What if you had to save the Chesapeake Bay and you had almost no money?
It's a fitting question in the aftermath of the Great Recession, as governments across the watershed wonder how to afford the next round of bay cleanup requirements.
I've been investing cheaply in a host of advanced green technologies: a clothesline in the backyard ($3) and a rainy day drying rack ($20) in the cellar; organic cooling systems (aka trees) to shade the south and western sides of my house ($500); busting up half my driveway with a pickax ($27) to absorb storm water runoff and planting it with more organic cooling systems.
I bought a small house near work and stores, saving energy and allowing a bicycle to replace a car most days. A smaller fridge is next, as I now shop almost daily. I installed a super-quiet whole house fan ($900) for all the cooling I need most days, and heavily insulated the attic and crawl spaces ($800).
Had I sprung big bucks for Energy Star appliances, solar panels, geothermal heat pumps and an electric car, I'd have received tens of thousands in government subsidies. And in the end I wouldn't have been greener.
So I think it's time we took a serious look at cheaper ways of getting to a better planet — of saving taxpayer dollars as we restore our environment. Broadly, that would mean cutting government subsidies to polluting activities and letting those polluting activities reflect their full price.
If I'd bought a big house in a rural subdivision, I'd have been awarded a bigger mortgage deduction, even as I drove more, used more open space, required more roads and polluted more on my septic tank than on a city treatment plant.
We give some $1 trillion annually in federal tax breaks to homeowners, a presidential fiscal reform commission reports. At state and local levels, taxpayers pay thousands a year for every home in a sprawl development to ease the real cost of roads, water and air pollution and the cost of services such as fire, police and utilities.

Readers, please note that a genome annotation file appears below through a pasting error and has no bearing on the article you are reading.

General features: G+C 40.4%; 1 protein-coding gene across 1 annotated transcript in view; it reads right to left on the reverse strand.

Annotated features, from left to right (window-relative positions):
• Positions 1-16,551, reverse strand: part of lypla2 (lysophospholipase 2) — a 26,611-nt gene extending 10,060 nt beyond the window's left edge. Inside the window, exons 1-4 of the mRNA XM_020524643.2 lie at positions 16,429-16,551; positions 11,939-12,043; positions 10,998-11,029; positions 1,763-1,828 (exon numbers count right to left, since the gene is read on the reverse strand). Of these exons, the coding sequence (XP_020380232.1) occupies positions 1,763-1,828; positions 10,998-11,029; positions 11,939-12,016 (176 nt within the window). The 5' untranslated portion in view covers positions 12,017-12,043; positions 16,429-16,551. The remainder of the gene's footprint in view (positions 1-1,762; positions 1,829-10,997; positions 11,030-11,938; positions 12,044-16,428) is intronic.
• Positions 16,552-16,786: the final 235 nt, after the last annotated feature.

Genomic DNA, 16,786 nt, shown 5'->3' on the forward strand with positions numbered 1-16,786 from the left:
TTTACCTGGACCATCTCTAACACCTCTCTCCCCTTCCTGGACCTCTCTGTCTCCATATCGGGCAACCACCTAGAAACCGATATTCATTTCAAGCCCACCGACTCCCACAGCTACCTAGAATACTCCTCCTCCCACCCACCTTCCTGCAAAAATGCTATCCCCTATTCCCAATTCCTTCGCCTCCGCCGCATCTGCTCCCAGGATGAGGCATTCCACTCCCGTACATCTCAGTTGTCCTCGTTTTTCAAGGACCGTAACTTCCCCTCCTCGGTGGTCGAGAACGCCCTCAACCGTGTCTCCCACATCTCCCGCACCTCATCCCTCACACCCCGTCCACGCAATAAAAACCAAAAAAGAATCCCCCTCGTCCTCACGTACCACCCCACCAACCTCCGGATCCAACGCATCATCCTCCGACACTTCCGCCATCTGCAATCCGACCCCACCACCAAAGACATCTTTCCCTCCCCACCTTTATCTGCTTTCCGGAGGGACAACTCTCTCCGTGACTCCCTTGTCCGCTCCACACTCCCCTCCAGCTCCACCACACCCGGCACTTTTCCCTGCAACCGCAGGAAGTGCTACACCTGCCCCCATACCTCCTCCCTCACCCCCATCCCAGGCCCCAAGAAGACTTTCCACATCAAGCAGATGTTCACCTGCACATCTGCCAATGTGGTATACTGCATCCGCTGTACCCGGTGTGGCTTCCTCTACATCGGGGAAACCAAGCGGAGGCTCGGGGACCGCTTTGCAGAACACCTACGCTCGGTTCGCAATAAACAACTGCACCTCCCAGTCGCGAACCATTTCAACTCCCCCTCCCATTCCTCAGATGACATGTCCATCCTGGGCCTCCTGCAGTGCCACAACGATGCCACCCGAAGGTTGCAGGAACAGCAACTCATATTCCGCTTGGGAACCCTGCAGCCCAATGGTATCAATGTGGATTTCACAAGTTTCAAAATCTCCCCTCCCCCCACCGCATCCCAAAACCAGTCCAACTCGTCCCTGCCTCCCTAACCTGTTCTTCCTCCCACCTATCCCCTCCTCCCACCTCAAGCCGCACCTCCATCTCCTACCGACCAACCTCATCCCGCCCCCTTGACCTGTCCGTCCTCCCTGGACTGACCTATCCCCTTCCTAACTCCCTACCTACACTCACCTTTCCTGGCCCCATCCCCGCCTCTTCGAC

The extra gasoline such residents burn would cost maybe $8 a gallon if we removed government subsidies to oil companies — and more than $12 a gallon if, as some suggest, we include part of the defense budget for protecting foreign oil sources.
If gasoline fetched its true market price, there'd be far less need to subsidize electric cars, or mass transit, or bigger roads. No need either, to subsidize solar and wind energy as much if all our traditional energy sources operated without subsidies (like the taxpayer guarantees for part of the accident insurance on nuclear power plants).
Power companies could be rewarded for saving energy, not pushing more of it. At a hearing on a new, $1.4 billion power line, I asked: What if that money went instead for conservation — could we avoid the need for the line? Their shareholders wouldn't like that, a company spokesman said, as they make money based on how much energy they transmit.
Agriculture, the bay's biggest source of pollution, is underpinned by federal crop subsidies; at the very least, we'd save big time on cleanup costs if these were morphed into payments for reducing runoff.
Water quality would also benefit if poultry manure were made the responsibility of the big chicken producers nationwide; now it is "owned" by individual growers.
Popular but expensive open-space protection programs are in part a price we pay for bad government land use policies. A proposal by Gov. Martin O'Malley to cut state subsidies for schools, roads and wastewater where counties allow sprawl development could save billions.
Other environmentally beneficial savings worth scrutinizing range from low-cost commuter tolls (a subsidy to sprawl) to flood insurance and beach replacement (subsidies to development, often in some of our most sensitive natural areas).
From the other side of the equation, government accounting for economic progress needs to start valuing the nature we lose as well as the development that replaces it. Current indicators like gross domestic product add the value of a parking lot but don't subtract the value of the forest it felled.
Some might see in the above a danger of slowing growth; but if something can't pay its way financially, and further creates pollution that costs us to clean up, why on earth would we want more of it?
The possibilities of saving the bay cheaper are large, and the politics for doing it are right. The bay watershed has two congressmen on the 12 member supercommittee charged with coming up with deficit reductions.
Who wants to convene a conference to see what we can do?
Tom Horton covered the Chesapeake Bay for 33 years for The Baltimore Sun and is author of six books about the bay. This article is distributed by Bay Journal News Service.